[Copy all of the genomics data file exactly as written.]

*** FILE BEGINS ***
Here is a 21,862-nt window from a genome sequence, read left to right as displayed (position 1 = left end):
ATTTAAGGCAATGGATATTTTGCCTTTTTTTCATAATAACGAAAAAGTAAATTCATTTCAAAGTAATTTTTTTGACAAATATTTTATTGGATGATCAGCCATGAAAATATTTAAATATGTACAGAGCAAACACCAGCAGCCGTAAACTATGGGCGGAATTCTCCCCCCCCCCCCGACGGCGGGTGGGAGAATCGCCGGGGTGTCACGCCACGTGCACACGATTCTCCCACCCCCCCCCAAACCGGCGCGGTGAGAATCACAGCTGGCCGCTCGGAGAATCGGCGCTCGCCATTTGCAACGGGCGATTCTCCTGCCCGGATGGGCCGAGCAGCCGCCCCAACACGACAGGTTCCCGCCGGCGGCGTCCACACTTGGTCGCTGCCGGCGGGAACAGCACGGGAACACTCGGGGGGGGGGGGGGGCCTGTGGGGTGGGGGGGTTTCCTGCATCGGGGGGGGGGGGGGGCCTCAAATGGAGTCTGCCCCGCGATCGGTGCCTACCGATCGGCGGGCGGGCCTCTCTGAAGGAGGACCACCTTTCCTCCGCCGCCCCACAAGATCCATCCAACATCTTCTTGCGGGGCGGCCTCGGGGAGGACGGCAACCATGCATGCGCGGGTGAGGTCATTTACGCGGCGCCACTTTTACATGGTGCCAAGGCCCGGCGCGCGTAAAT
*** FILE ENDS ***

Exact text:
Here is a 21,862-nt window from a genome sequence, read left to right as displayed (position 1 = left end):
ATTTAAGGCAATGGATATTTTGCCTTTTTTTCATAATAACGAAAAAGTAAATTCATTTCAAAGTAATTTTTTTGACAAATATTTTATTGGATGATCAGCCATGAAAATATTTAAATATGTACAGAGCAAACACCAGCAGCCGTAAACTATGGGCGGAATTCTCCCCCCCCCCCCGACGGCGGGTGGGAGAATCGCCGGGGTGTCACGCCACGTGCACACGATTCTCCCACCCCCCCCCAAACCGGCGCGGTGAGAATCACAGCTGGCCGCTCGGAGAATCGGCGCTCGCCATTTGCAACGGGCGATTCTCCTGCCCGGATGGGCCGAGCAGCCGCCCCAACACGACAGGTTCCCGCCGGCGGCGTCCACACTTGGTCGCTGCCGGCGGGAACAGCACGGGAACACTCGGGGGGGGGGGGGGGCCTGTGGGGTGGGGGGGTTTCCTGCATCGGGGGGGGGGGGGGGCCTCAAATGGAGTCTGCCCCGCGATCGGTGCCTACCGATCGGCGGGCGGGCCTCTCTGAAGGAGGACCACCTTTCCTCCGCCGCCCCACAAGATCCATCCAACATCTTCTTGCGGGGCGGCCTCGGGGAGGACGGCAACCATGCATGCGCGGGTGAGGTCATTTACGCGGCGCCACTTTTACATGGTGCCAAGGCCCGGCGCGCGTAAAT